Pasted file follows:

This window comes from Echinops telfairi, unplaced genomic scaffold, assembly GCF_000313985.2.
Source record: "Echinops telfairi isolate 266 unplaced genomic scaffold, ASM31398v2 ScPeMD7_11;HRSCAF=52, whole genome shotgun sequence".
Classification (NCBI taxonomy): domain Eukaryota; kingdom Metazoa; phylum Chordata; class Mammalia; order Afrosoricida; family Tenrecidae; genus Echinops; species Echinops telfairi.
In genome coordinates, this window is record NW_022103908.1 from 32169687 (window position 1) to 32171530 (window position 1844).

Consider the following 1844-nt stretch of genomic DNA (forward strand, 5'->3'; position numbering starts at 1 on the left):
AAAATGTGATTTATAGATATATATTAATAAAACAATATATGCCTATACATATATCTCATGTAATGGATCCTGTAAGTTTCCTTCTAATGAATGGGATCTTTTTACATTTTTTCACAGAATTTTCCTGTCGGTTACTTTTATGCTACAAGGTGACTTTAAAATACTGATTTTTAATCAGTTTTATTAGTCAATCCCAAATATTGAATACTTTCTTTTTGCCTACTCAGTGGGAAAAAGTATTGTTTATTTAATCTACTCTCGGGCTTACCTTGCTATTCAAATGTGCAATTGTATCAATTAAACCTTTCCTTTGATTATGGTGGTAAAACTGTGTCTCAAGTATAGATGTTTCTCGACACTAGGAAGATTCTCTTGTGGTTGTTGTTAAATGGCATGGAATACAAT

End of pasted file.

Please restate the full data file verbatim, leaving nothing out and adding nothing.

This window comes from Echinops telfairi, unplaced genomic scaffold, assembly GCF_000313985.2.
Source record: "Echinops telfairi isolate 266 unplaced genomic scaffold, ASM31398v2 ScPeMD7_11;HRSCAF=52, whole genome shotgun sequence".
Classification (NCBI taxonomy): domain Eukaryota; kingdom Metazoa; phylum Chordata; class Mammalia; order Afrosoricida; family Tenrecidae; genus Echinops; species Echinops telfairi.
In genome coordinates, this window is record NW_022103908.1 from 32169687 (window position 1) to 32171530 (window position 1844).

Consider the following 1844-nt stretch of genomic DNA (forward strand, 5'->3'; position numbering starts at 1 on the left):
AAAATGTGATTTATAGATATATATTAATAAAACAATATATGCCTATACATATATCTCATGTAATGGATCCTGTAAGTTTCCTTCTAATGAATGGGATCTTTTTACATTTTTTCACAGAATTTTCCTGTCGGTTACTTTTATGCTACAAGGTGACTTTAAAATACTGATTTTTAATCAGTTTTATTAGTCAATCCCAAATATTGAATACTTTCTTTTTGCCTACTCAGTGGGAAAAAGTATTGTTTATTTAATCTACTCTCGGGCTTACCTTGCTATTCAAATGTGCAATTGTATCAATTAAACCTTTCCTTTGATTATGGTGGTAAAACTGTGTCTCAAGTATAGATGTTTCTCGACACTAGGAAGATTCTCTTGTGGTTGTTGTTAAATGGCATGGAATACAAT